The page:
In this scenario, an enterprise-wide ‘Risk Governance' framework, based on leading-practice ERM principles and standards, could be a definitive edge in a bank's Corporate Governance arsenal and a sound basis for keeping abreast with the changes required by:
– raising risk awareness among people;
– investing in new systems and processes; and
– Introducing a judicious mix of qualitative and quantitative techniques to assess and report risk.
(4) Finding the right people – Many people underestimate the vital importance of the human factor in managing risk.
Leading-practice ERM involves a series of interactive workshops for management and personnel at various levels, on the relevance of ERM for the organisation and its reputation with key external stakeholders. This would enable banks to not only raise risk awareness amongst key management personnel, but also expand the “virtual risk team” to line managers and other control functions.
To make this a reality in our banks, there are a few key initiatives in which Indian banks should be differentially investing, particularly as they are well on their way to accomplish their Basel II risk management programme objectives. Typical examples of critical initiatives that the board of directors of banks should be demanding from their senior management teams include:
ERM framework and governance – Review and update, where necessary, the oversight arrangements, including the interaction with the Board, supporting committee structures, mandates, charters, delegations of authority and reporting lines for all aspects of risk management across the bank.
Refresh roles and responsibilities – Assess the current roles, responsibilities and authorities of key personnel across the bank to determine that the appropriate personnel are in place and have the appropriate skill sets to make necessary decisions. Challenge the depth and adequacy of coverage for categories of risk that traditionally sat outside of the CRO/risk functions, including product development.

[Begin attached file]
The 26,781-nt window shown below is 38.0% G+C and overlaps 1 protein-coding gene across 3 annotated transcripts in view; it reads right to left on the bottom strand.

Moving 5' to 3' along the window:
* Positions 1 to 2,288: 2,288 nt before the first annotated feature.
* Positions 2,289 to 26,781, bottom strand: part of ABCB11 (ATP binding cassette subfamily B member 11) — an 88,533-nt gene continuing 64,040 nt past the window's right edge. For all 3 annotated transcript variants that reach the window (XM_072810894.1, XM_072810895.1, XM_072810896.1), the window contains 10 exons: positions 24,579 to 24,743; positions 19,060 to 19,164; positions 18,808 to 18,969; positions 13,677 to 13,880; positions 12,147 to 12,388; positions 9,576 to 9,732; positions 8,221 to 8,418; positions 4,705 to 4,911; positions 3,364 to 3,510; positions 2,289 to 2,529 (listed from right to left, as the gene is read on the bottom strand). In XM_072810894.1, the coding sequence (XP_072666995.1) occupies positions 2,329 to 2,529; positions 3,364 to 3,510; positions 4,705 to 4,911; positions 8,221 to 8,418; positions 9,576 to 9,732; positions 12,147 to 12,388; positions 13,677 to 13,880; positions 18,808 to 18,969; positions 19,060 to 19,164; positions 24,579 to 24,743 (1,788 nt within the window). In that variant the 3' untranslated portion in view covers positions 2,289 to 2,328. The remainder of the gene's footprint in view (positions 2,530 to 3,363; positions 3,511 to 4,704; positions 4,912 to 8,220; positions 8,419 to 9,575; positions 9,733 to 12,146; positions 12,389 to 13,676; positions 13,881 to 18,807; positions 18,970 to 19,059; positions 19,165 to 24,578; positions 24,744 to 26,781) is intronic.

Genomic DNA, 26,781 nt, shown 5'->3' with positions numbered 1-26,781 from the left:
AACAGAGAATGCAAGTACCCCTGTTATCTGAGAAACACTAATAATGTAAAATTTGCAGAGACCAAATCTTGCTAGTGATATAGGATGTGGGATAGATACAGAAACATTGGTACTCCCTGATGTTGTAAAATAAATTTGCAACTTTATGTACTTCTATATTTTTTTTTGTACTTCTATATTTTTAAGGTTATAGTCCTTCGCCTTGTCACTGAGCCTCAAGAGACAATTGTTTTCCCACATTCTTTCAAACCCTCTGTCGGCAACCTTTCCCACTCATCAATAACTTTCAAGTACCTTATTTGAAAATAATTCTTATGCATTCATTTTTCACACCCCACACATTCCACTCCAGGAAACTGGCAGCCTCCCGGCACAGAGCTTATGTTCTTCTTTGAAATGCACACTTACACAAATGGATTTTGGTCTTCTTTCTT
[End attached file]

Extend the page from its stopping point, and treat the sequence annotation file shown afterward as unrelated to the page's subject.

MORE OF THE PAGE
Implement integrated, enterprise-wide risk reporting – Review or develop an enterprise-wide view of risk, sources of risk and the understanding of how risks are interrelated across the business and risk types (e.g. concentrations, correlations and contagion). This also includes the development of standardised risk reports and dashboards for the Board, committees and management.
Banks have made substantial headway in their risk management efforts, but there is more to be done. Particularly, as the external environment remains uncertain and complex. A comprehensive ERM programme would help the banks sustain the following broad goals:
Enable the Board and senior management to understand how the risks for which they are responsible are being managed on a day-to-day basis;
Aggregate and integrate significant risk to create an enterprise-wide view of the bank's risk profile and its “in control” status;
Equip business and corporate areas with the capabilities to proactively identify, assess, and report on the control of their significant financial and non-financial risks at any time within the context of the business objectives.
Implemented right, ERM can be an enabling framework with varied benefits for banks and other financial institutions in these complex and changing times!